It is hard to tell who is worse: Nicolas Maduro or Donald Trump. They each utter so many ludicrous statements that it seems like they are competing for the most absurd comment. Today they come out saying one thing, tomorrow the opposite; they have no idea how the universe works but, even then, believe themselves the center of it. They are pathetic.
Both Maduro and Trump parachuted into their respective presidencies, without knowing what the hell they are supposed to be doing in such an important position. They both want to fight with their neighbors; they rail against international institutions like the U.N., NATO, the OAS, etc.; they threaten other countries with war; and when they try to show their teeth, they end up showing their true colors. They both foment hate toward those who think differently than they do, make appointments, and crown themselves as saviors. To conclude, I insist: They are pathetic.
The most recent confirmation of this came at the end of last week, when Trump − in another attack of verbal diarrhea − insinuated that he was not ruling out the possibility of a U.S. military intervention to deal with the crisis in Venezuela. His proposal was well received by war hawks, whose mouths started to water when they remembered the invasion of Panama in 1989. Of course, it would have been a ridiculous and dangerous decision on all counts, because it would have been like trying to extinguish a fire with gasoline. Given the countless offenses against democracy that we are currently observing in the major cities of our neighboring country, can you imagine the chaos that would be wrought if the marines arrived to "fix" things?
As a historical fact, we are reminded that hundreds of Panamanians lost their lives in the operation against Manuel Noriega − the most conservative estimates place the total number of deaths at 600, and some organizations have calculated that there were more than 4,000. And if we consider as well the chaos, looting, and vandalism that reigned in the street, what some might see as a solution for Venezuela would actually be a bloodbath of an incalculable scale.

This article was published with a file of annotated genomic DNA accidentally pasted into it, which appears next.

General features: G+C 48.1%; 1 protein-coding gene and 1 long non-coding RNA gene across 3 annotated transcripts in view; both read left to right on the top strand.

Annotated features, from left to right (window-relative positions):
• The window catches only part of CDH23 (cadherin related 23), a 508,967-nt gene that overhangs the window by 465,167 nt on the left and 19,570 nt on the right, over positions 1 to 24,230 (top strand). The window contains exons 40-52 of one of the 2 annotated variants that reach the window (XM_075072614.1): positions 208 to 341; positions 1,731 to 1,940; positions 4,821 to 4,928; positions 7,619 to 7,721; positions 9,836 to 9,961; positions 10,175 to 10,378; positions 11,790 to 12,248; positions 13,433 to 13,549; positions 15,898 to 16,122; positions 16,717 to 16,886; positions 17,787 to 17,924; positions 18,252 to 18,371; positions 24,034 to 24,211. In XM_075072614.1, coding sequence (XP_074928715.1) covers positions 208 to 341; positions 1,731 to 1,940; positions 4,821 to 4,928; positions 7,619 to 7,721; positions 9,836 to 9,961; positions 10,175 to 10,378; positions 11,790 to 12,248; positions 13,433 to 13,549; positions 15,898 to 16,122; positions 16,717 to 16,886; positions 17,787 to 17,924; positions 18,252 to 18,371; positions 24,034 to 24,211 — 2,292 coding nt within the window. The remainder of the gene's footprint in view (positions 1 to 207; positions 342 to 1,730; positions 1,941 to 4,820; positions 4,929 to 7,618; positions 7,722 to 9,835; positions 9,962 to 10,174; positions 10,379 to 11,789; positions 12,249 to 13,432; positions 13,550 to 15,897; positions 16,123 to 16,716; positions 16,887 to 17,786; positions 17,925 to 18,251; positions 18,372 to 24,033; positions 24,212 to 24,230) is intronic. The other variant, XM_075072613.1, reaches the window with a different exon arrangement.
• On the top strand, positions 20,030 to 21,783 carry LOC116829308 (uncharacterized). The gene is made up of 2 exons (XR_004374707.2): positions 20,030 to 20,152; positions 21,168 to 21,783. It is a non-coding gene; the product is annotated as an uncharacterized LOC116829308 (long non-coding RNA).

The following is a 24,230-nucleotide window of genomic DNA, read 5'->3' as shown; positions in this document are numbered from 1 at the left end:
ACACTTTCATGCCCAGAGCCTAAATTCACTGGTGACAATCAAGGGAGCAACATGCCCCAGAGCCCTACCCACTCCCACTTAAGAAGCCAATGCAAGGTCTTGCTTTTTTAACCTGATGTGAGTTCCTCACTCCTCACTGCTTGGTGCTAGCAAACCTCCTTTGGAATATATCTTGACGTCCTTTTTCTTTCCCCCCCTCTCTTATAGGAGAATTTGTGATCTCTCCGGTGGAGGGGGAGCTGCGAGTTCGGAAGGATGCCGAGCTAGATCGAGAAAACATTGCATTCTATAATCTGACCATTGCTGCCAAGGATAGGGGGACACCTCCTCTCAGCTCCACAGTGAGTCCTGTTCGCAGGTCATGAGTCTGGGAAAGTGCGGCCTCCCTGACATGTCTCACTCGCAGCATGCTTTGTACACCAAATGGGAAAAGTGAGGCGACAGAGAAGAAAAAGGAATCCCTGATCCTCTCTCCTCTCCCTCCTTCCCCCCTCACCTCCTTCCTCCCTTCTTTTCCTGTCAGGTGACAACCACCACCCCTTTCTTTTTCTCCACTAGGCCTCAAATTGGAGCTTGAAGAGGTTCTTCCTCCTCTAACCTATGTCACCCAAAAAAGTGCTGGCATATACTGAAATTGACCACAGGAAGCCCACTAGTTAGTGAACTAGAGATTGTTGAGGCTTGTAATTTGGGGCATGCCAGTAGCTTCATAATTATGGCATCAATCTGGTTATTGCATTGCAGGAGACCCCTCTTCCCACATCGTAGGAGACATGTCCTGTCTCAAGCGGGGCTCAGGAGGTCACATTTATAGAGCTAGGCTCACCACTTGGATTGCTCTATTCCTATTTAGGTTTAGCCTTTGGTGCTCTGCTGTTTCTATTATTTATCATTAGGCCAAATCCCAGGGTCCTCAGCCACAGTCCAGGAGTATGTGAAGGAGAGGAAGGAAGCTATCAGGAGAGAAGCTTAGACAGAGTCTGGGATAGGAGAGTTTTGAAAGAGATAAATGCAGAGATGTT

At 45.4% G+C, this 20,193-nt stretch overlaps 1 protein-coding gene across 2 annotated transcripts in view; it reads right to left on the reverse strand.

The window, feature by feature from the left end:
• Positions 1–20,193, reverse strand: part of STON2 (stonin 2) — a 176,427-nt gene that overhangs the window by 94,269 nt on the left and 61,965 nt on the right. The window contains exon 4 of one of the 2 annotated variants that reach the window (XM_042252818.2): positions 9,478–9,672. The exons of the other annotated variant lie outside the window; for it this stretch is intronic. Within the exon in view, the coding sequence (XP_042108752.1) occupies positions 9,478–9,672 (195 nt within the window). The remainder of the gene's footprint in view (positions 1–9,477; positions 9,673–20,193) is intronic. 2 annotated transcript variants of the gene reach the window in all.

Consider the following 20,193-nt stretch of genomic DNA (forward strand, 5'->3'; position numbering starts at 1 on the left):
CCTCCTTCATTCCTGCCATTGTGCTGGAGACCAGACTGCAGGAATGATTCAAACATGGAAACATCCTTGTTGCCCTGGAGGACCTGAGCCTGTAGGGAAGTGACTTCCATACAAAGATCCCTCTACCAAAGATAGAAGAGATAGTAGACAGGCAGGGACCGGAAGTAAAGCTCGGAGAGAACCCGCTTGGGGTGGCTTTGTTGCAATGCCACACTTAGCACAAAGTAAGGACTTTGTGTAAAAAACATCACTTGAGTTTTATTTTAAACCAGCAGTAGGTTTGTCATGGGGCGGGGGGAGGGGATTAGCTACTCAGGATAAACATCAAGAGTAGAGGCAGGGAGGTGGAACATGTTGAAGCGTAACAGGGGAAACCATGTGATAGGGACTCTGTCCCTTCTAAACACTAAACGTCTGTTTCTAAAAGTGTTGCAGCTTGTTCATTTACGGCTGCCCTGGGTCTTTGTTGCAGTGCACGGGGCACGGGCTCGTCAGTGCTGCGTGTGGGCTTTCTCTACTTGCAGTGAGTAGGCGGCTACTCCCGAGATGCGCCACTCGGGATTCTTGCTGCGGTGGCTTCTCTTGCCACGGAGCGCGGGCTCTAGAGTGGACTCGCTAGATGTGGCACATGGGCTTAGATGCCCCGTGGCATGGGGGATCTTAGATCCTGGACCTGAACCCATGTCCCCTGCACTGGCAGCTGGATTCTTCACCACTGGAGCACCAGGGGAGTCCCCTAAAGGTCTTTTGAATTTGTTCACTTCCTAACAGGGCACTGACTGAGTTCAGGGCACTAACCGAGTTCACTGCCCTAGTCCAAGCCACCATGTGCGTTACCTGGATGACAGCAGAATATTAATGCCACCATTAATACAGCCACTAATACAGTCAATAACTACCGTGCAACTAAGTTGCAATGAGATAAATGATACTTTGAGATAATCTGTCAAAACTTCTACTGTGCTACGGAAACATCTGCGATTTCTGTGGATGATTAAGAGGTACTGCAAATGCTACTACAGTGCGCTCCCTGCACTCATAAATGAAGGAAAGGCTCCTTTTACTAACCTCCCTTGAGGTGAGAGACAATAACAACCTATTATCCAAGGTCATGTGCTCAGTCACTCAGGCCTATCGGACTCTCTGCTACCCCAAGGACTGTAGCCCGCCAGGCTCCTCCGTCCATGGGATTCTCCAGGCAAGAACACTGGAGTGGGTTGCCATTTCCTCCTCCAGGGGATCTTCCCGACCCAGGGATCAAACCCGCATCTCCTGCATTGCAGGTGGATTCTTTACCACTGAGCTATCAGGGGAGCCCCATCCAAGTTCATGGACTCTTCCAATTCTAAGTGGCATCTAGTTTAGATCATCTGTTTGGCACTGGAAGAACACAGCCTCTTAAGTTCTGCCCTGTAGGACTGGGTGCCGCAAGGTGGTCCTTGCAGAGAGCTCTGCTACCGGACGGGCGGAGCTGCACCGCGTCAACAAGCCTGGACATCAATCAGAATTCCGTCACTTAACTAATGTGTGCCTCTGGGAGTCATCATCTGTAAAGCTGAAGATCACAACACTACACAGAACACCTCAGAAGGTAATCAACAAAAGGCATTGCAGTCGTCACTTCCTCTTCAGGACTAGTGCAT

Even though Trump should know that a military intervention in Latin America isn't viable, his verbal incontinence has given Maduro fuel with which to ignite his nationalistic arguments and to assume the role of victim. Thanks to Mr. President's escalation, the Venezuelan despot has found the perfect excuse to gather his troops behind an "anti-Yankee" war banner, holding civic-military exercises at the end of August "to defend the homeland" from foreign aggression.
And in the middle of this exchange of threats and counterthreats, the gringo vice-president, Mike Pence, visited Cartagena, where Juan Manuel Santos, the recent recipient of a Nobel Peace Prize, told him very clearly that Latin America does not need to begin new conflicts, but rather, to extinguish old ones. His position has been echoed by various other presidents in the region, from Chile to Mexico, who rejected an armed response to the problems in Venezuela, in an attitude that has given new breath to the Bolivarian regime.
In summary, Trump's boasts accomplish nothing, except for feeding Maduro's boasts, which are also useless. On the other hand, they certainly come in handy when it comes to capturing the attention of the press. Let the devil come in and choose.
To conclude: There are many who praise the fact that Pence has firmly stated that the United States is not willing to accept a dictatorship in this hemisphere. What a pity that the vice president doesn't feel the same vehemence when it comes to fighting regimes like those in the Arabian Peninsula or in China, whose leaders respect neither human rights nor the individual liberties of their citizens. The writing is on the wall.